A New Uber Clone With Armed Drivers Is the App for a Violent and Paranoid America

“What I’m creating is a necessary evil,” the app’s founder claims while operating in a city with falling crime rates.
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Every time an Uber clone pops up, it is with some angle as to how the existing ridehail giants are letting its customers down by promising, for example, more environmentally friendly operations, more ethical labor practices, or a more luxurious experience. But a new Uber clone out of Atlanta is making a different pitch: Its drivers will have guns.


Black Wolf is an app that functions a lot like Uber but comes with the option of a bulletproof SUV and a gun-toting driver. While the ridehailing aspect of the business is new, Black Wolf, run by entrepreneur Kerry King Brown, has been around for a while, providing private security and “executive protection,” according to King Brown’s LinkedIn page

“Who are mostly on the news getting robbed, getting raped? The average person. What I’m creating is a necessary evil. It’s a necessity,” Brown told Atlanta News First.

Black Wolf is the latest service catering to the crime hysterical, the type of person who views American cities as descending into a Mad Max-style violent free-for-all. The service pitches itself to executive-types who might need bodyguard protection, and also to "women, school kids, and regular people who want peace of mind in this crazy world," according to its website. The app even offers a "school shuttle driver" service, which is a "door-to-door solution for parents juggling work and family."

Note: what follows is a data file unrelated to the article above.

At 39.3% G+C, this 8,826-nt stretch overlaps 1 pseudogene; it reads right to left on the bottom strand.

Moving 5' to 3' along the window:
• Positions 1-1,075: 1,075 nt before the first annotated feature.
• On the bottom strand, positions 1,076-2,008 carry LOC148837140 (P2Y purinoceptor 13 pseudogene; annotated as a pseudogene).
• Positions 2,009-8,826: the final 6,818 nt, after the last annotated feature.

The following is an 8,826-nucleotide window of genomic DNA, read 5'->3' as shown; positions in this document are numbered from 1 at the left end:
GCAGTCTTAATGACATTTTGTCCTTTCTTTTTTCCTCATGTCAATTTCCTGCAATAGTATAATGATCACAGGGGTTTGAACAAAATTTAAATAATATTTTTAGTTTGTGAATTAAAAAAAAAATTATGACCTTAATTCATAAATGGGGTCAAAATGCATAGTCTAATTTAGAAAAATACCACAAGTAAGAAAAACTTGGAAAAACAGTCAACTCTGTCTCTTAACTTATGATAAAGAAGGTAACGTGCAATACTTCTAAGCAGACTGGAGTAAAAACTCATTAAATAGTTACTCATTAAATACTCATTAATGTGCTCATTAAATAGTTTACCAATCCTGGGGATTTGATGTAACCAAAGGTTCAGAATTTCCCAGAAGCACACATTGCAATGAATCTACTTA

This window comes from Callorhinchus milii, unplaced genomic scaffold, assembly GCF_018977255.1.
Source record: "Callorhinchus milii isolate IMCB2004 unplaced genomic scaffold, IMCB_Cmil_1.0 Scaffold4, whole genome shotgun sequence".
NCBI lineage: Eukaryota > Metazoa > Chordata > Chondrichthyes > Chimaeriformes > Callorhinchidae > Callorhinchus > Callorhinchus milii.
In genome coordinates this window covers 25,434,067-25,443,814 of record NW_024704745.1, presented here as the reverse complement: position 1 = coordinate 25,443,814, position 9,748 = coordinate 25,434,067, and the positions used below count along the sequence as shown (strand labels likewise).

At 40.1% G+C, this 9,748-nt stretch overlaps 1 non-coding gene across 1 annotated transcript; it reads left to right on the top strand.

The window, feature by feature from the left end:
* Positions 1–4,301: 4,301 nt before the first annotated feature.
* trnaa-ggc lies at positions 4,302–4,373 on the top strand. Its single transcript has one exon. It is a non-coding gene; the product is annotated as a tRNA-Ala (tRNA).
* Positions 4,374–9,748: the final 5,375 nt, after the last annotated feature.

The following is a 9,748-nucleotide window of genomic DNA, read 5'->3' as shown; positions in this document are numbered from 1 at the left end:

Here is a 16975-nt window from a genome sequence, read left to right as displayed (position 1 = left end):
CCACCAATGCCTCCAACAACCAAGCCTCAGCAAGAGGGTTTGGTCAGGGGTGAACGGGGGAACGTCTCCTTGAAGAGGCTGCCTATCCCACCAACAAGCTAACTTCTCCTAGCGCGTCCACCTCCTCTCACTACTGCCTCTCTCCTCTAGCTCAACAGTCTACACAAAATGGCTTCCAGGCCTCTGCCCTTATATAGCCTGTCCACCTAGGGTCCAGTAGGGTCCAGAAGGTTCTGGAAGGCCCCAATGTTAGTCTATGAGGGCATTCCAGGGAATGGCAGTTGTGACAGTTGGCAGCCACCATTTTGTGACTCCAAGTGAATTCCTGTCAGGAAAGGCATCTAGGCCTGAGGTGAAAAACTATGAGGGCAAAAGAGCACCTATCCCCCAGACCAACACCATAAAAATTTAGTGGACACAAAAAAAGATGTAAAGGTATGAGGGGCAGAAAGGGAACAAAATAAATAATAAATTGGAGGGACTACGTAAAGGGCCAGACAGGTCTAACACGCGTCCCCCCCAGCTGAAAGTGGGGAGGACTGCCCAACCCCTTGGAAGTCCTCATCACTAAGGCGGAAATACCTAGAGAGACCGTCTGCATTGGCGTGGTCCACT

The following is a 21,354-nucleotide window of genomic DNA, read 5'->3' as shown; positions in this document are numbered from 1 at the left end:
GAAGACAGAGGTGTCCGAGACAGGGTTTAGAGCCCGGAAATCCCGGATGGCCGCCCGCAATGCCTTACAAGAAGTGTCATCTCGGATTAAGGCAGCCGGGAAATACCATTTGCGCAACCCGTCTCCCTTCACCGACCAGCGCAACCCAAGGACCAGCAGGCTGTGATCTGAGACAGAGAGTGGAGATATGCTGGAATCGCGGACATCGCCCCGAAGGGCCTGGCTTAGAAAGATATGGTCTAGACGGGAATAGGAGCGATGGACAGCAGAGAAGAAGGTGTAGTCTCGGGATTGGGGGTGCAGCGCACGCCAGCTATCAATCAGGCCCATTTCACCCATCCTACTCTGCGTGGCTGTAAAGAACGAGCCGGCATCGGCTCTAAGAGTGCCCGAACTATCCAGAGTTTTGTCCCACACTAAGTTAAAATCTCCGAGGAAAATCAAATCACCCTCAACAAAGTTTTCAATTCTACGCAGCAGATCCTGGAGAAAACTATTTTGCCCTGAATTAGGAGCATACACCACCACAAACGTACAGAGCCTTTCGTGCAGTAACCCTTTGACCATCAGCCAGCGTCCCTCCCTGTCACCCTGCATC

According to a survey conducted by Atlanta’s regional planning authority, crime was the biggest concern respondents expressed, despite the fact that property crime and violent crime are at historic or near-historic lows. Like most American cities, the modest rise in homicides is being driven in a few specific neighborhoods, is not a citywide trend, and are not the types of places people who can afford services such as Black Wolf regularly get ridehail rides to and from.

While Brown calls gun-toting SUVs a “necessary evil” to protect the average person, getting into the SUV is about as dangerous as getting out of it. It is difficult to directly compare homicides and vehicle fatality rates because one is measured on the city level and the other county level. But, last year, there were 170 homicides in Atlanta and in 2021, the most recent year for which data is available. Meanwhile, 154 people were killed by or in cars in Fulton County, where most of Atlanta is contained.